In last week’s puzzle SQL Puzzle: RIGHT without using the RIGHT function we looked at how to do a RIGHT function without using the RIGHT function. Today we are going to find out how many columns are even in a row.

Before starting I want you to be aware that 0 is an even number From wikipedia: Parity of zero

Zero is an even number. In other words, its parity—the quality of an integer being even or odd—is even. Zero fits the definition of “even number”: it is an integer multiple of 2, namely 0 × 2. As a result, zero shares all the properties that characterize even numbers: 0 is divisible by 2, 0 is surrounded on both sides by odd numbers, 0 is the sum of an integer (0) with itself, and a set of 0 objects can be split into two equal sets.

Zero also fits into the patterns formed by other even numbers. The parity rules of arithmetic, such as even − even = even, require 0 to be even. Zero is the additive identity element of the group of even integers, and it is the starting case from which other even natural numbers are recursively defined. Applications of this recursion from graph theory to computational geometry rely on zero being even. Not only is 0 divisible by 2, it is divisible by every integer. In the binary numeral system used by computers, it is especially relevant that 0 is divisible by every power of 2; in this sense, 0 is the “most even” number of all.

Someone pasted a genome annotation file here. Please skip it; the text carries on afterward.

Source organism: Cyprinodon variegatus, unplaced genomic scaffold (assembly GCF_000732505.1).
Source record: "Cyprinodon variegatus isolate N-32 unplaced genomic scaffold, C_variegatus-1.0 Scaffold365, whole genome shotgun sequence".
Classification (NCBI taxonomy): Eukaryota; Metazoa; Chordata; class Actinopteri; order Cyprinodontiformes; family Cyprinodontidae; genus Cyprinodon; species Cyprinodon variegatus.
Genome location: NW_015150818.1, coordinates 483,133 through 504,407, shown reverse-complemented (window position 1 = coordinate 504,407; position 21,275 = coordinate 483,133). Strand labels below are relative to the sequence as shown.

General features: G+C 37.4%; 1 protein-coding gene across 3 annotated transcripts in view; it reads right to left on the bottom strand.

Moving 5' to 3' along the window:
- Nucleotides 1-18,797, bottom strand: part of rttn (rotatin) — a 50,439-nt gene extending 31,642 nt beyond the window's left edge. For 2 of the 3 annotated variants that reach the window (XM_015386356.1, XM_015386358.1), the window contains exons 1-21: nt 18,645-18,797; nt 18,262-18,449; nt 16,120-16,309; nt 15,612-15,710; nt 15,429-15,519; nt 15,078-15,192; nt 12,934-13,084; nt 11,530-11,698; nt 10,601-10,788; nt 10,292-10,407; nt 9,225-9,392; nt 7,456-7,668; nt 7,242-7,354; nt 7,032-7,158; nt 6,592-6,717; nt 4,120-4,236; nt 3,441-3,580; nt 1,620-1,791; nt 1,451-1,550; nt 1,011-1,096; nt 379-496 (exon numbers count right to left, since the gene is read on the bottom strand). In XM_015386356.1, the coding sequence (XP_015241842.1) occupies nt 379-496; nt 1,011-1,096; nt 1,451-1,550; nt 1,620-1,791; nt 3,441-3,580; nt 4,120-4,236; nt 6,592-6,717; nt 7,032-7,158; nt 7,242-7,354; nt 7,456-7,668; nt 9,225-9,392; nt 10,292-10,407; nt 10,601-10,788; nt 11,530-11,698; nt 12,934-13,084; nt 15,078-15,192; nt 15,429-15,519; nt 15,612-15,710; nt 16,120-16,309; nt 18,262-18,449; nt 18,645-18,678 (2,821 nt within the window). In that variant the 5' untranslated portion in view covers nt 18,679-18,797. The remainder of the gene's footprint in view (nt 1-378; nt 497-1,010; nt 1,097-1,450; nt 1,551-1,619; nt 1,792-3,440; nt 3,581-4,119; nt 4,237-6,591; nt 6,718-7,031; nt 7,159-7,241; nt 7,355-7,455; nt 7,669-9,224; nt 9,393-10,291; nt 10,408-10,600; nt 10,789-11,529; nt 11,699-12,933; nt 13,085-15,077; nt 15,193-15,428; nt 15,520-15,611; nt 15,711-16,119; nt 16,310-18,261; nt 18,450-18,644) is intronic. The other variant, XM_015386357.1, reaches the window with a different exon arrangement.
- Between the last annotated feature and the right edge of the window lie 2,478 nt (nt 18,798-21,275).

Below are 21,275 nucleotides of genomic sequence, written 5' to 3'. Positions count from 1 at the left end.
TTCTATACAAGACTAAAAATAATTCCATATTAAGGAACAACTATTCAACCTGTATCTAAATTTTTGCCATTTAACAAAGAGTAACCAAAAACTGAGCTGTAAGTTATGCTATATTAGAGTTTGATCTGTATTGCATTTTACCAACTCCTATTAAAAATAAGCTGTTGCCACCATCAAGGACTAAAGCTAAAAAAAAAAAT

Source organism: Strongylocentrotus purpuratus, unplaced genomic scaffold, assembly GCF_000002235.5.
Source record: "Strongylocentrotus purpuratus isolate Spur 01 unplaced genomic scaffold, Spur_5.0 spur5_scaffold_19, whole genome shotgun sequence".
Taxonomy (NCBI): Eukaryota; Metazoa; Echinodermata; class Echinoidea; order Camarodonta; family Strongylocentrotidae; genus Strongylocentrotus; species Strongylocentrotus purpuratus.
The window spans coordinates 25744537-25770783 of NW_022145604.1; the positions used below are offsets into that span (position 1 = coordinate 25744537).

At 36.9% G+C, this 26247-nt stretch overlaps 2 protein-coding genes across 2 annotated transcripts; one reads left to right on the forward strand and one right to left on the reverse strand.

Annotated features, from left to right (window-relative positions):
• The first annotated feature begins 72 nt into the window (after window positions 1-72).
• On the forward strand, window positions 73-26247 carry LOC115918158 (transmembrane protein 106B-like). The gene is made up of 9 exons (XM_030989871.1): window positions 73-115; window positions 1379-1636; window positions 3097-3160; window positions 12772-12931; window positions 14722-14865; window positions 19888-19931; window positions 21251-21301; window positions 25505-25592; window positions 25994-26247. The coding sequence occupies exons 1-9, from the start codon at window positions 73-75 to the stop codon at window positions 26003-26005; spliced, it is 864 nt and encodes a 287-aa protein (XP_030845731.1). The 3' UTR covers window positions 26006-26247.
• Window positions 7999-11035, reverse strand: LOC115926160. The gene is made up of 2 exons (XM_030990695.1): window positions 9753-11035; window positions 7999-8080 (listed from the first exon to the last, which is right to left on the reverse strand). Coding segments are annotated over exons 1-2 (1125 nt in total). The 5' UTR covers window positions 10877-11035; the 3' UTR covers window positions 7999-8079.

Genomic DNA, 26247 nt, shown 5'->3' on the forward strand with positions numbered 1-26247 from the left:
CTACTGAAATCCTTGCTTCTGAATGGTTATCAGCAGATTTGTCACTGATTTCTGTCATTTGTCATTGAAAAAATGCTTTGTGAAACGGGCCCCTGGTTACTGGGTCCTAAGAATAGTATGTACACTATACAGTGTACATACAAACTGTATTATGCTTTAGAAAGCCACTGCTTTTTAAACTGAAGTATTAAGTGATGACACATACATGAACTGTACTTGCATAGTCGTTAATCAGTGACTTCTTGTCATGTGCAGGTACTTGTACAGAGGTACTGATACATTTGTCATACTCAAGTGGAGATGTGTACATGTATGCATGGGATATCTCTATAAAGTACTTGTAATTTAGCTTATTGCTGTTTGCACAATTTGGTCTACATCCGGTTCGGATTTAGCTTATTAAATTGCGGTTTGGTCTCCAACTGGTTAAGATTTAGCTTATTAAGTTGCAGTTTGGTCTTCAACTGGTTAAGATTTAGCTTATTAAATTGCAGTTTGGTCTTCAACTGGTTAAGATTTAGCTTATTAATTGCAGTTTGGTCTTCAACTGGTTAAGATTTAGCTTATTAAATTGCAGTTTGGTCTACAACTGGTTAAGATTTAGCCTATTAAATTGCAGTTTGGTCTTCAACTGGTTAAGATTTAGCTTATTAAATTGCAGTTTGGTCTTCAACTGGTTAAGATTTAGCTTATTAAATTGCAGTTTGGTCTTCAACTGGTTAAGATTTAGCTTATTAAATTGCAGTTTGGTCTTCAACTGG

Here is the table that you will use for your solution

T-SQL |

1
2
3
4
5
6
7
8
| CREATE TABLE #Puzzle(Col1 int, Col2 int, Col3 int, Col4 int, Col5 int)
INSERT #Puzzle VALUES (1,2,3,4,5)
INSERT #Puzzle VALUES (0,1,2,3,4)
INSERT #Puzzle VALUES (2,2,2,2,2)
INSERT #Puzzle VALUES (1,1,1,1,1)
INSERT #Puzzle VALUES (3,2,3,2,3)
INSERT #Puzzle VALUES (2,3,2,3,2) |

CREATE TABLE #Puzzle(Col1 int, Col2 int, Col3 int, Col4 int, Col5 int)
INSERT #Puzzle VALUES (1,2,3,4,5)
INSERT #Puzzle VALUES (0,1,2,3,4)
INSERT #Puzzle VALUES (2,2,2,2,2)
INSERT #Puzzle VALUES (1,1,1,1,1)
INSERT #Puzzle VALUES (3,2,3,2,3)
INSERT #Puzzle VALUES (2,3,2,3,2)

And here is the expected output

Col1 Col2 Col3 Col4 Col5 Even
1 2 3 4 5 2
0 1 2 3 4 3
2 2 2 2 2 5
1 1 1 1 1 0
3 2 3 2 3 2
2 3 2 3 2 3

That should be pretty easy right?

How about a solution that doesn’t use a CASE statement, you think you can do it (I can think of 2 ways without using a CASE statement)

Post your solutions as a comment

## About the Author

Denis has been working with SQL Server since version 6.5. Although he worked as an ASP/JSP/ColdFusion developer before the dot com bust, he has been working exclusively as a database developer/architect since 2002. In addition to English, Denis is also fluent in Croatian and Dutch, but he can curse in many other languages and dialects (just ask the SQL optimizer) He lives in Princeton, NJ with his wife and three kids.

## 11 Comments